Hardly a week goes by without an insurance company, a big corporation, or one of their lobbying groups complaining about “the cost of litigation,” usually prefacing the word “cost” with hyperbolic adjectives like “soaring” or “exploding,” with the implication that, somehow, injured plaintiffs or their lawyers are to blame. Yet, whenever we see an actual example of a party engaging in absurd tactics to make litigation more costly and difficult, it always turns out that the defendant or their insurance company is to blame.  Although trial is typically the most expensive part of any case, the vast majority of cases settle, and so discovery is typically the most expensive part of most cases. (Earlier this week I turned in the updates for the Third Edition of our Pennsylvania Civil Discovery book, so discovery is on my mind.)

The railroad company Norfolk Southern, for example, spent over $250,000 last year funding non-railroad anti-consumer lobbying groups like the U.S. Chamber of Commerce, Business Roundtable, and National Association of Manufacturers, all of which have spent ample time decrying the costs of litigation and blaming trial lawyers for it.

Pannunzio v. Norfolk Southern, reported on by The Legal Intelligencer earlier this week, involves a train hitting a delivery van that was on the tracks. The driver sued the train company, alleging the train was going too fast, that the train didn’t sound a horn as it approached the crossing, and that the tracks were improperly designed, making it hard to see oncoming trains. The plaintiff’s claim as a whole is by no means simple –— they’re going to have to spend tens of thousands of dollars, maybe more, on experts testifying about how a railroad crossing should be designed — but the basic facts of the lawsuit are obviously quite simple, such as how fast the train was going and whether it sounded a horn or not.

Wouldn’t it be nice if there was, say, a camera on the train recording all that? 
Continue Reading Toot! Toot! All Aboard the Baloney Train!

At Electronic Discovery Law:

Last month, the Seventh Circuit’s Electronic Discovery Pilot Program Committee released its report on phase one of its Electronic Discovery Pilot Program.  Initiated as a “multi-year, multi-phase process to develop, implement, evaluate, and improve pretrial litigation procedures that would provide fairness and justice to all parties while seeking to reduce

Shepard Fairey, creator of the iconic "Hope" poster during Obama’s Presidential campaign, is not perfect.

After the Associated Press claimed that Fairey’s use of one of their images for the poster required authorization, Fairey — represented by the Fair Use Project at Stanford University — pre-emptively sued to establish (by way of a declaratory judgment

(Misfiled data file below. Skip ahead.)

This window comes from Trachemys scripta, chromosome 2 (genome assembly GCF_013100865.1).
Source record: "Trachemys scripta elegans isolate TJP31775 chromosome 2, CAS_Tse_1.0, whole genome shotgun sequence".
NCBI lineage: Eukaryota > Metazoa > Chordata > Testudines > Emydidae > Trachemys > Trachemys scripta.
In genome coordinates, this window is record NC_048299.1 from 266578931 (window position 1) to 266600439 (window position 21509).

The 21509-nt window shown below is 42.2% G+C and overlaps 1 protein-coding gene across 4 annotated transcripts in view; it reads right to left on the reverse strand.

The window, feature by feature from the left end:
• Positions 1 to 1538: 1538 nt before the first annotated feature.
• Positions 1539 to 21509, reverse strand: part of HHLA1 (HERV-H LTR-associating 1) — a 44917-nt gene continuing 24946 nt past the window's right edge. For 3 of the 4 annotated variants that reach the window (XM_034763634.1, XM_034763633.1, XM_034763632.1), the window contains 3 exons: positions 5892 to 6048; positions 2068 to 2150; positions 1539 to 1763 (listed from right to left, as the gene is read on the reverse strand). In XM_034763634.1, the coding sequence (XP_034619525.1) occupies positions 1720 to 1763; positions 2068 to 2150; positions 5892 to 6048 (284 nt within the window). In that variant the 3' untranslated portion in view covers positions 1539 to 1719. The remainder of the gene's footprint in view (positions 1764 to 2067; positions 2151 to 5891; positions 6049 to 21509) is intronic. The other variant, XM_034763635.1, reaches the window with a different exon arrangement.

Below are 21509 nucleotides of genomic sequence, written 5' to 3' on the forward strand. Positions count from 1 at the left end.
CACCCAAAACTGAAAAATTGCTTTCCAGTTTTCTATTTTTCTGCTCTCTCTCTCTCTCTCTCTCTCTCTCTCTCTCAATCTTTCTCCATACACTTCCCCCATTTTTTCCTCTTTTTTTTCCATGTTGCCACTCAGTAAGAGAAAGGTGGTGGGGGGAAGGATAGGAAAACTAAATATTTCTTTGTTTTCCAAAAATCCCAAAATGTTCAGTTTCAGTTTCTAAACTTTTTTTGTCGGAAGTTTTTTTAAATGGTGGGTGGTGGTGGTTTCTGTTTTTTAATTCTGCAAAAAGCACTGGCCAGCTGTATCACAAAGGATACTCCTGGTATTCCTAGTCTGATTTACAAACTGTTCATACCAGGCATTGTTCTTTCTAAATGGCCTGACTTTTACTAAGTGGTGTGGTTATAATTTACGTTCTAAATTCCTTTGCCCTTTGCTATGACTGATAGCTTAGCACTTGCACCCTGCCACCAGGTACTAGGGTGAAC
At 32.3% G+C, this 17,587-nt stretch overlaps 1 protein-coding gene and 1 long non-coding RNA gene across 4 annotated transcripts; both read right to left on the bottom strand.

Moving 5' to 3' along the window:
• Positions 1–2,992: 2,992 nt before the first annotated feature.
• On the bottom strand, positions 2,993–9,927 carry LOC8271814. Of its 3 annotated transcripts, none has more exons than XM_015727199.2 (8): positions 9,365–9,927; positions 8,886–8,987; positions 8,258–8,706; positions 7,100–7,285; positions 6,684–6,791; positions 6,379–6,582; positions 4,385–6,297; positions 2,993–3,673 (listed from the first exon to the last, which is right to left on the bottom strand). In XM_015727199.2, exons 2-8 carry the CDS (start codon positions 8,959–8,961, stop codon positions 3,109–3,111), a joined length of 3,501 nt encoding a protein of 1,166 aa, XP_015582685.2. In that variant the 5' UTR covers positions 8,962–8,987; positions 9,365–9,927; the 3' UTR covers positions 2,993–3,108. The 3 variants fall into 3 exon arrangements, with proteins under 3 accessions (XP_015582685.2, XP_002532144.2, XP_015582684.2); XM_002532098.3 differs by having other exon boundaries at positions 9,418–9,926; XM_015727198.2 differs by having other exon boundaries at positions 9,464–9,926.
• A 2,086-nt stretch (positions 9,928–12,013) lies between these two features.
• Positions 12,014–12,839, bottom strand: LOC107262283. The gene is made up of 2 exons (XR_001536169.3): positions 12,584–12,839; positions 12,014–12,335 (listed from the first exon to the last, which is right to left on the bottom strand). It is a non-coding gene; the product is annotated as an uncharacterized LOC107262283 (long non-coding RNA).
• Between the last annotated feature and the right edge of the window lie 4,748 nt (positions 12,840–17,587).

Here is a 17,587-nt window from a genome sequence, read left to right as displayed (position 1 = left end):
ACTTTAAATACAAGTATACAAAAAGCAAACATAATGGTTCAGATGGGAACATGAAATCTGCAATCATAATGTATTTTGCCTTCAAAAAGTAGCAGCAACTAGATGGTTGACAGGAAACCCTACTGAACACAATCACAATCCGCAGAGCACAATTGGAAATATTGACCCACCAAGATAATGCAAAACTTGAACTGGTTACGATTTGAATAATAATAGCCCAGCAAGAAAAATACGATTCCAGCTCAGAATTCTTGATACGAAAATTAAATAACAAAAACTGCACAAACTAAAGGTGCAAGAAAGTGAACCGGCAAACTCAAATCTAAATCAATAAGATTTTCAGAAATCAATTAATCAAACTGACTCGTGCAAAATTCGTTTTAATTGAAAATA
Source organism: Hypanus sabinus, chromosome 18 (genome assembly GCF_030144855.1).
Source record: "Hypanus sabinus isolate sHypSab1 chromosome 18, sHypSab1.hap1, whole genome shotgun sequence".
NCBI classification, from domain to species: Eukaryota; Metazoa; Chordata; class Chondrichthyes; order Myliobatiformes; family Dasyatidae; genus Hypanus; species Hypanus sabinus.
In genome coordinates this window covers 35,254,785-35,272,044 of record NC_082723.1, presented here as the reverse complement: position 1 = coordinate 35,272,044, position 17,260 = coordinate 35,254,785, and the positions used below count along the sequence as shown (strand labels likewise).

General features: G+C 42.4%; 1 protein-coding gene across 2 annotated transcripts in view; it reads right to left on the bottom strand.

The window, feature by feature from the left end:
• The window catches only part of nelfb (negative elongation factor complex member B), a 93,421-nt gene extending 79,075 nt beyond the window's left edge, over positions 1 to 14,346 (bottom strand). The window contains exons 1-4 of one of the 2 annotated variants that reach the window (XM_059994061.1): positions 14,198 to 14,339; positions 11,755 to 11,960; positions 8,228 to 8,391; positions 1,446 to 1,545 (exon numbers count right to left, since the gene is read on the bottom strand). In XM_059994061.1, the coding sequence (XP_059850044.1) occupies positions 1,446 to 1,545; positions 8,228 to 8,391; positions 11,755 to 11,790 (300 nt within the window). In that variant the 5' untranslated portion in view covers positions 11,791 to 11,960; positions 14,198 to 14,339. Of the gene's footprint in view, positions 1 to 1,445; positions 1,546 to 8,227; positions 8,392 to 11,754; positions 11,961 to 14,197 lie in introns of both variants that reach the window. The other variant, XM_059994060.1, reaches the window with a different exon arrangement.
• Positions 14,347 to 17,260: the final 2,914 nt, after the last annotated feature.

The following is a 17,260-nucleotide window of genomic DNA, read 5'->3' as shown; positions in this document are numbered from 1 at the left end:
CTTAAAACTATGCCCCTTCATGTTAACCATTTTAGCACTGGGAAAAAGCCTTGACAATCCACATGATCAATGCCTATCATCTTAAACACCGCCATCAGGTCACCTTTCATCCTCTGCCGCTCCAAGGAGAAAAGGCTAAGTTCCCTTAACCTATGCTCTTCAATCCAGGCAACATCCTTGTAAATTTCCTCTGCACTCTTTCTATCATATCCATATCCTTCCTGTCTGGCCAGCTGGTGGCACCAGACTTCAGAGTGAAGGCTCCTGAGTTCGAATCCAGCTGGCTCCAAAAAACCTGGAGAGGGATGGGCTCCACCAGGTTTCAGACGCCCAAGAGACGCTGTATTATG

Zubulake v. UBS Warburg LLC, 220 F.R.D. 212, 217 (S.D.N.Y. 2003) is, as I wrote before, the Tale of Genji for electronic discovery. It is as widely-cited as all but the most prominent of Supreme Court opinions.

Gregory P. Joseph brings us selections from Judge Scheindlin’s new magnum opus on the subject, Pension Comm. of

[UPDATE: In its ruling, the Third Circuit set forth the appropriate standard for sanctions and concluded the conduct was likely sanctionable, but refused to remand the case back to the District Court for further proceedings, thereby vacating the order while still criticizing the attorneys involved. The opinion is at Grider v. Keystone Health Plan

The Conglomerate catches a political bait-and-switch afoot in the TARP regulations:

After the hullabaloo about the $440,000 AIG retreat in October 2008, and news in January of John Thain’s $1.2 million office renovations, and the Citigroup plane fiasco, the luxury expenditures section of ARRA was inevitable.  The Act requires that the boards of TARP recipients adopt "a companywide policy

At The National Law Journal (via How Appealing):

In a case stemming from an employer’s theft of e-mails from the personal account of an employee who had sued him for sexual harassment, a panel of the 4th U.S. Circuit Court of Appeals recently became the first circuit to hold that plaintiffs must prove actual

EDD Update discusses the D.C. Court of Appeals affirming a contempt order against the Office of Federal Housing Enterprise Oversight (“OFHEO”) in In re: Fannie Mae Securities Litigation, 2009 U.S. App. LEXIS 9 (D.C. App. Jan. 6, 2009):

OFHEO handled the e-discovery very poorly, to put it mildly, and was held in contempt by

Slashdot led me to this erroneous article at The Industry Standard:

According to a recent legal filing (see page 7) in the Psystar vs Apple antitrust case, Apple employees are responsible for maintaining their own documents such as emails, memos, and voicemails. In other words, there is no company-wide policy for archiving, saving, or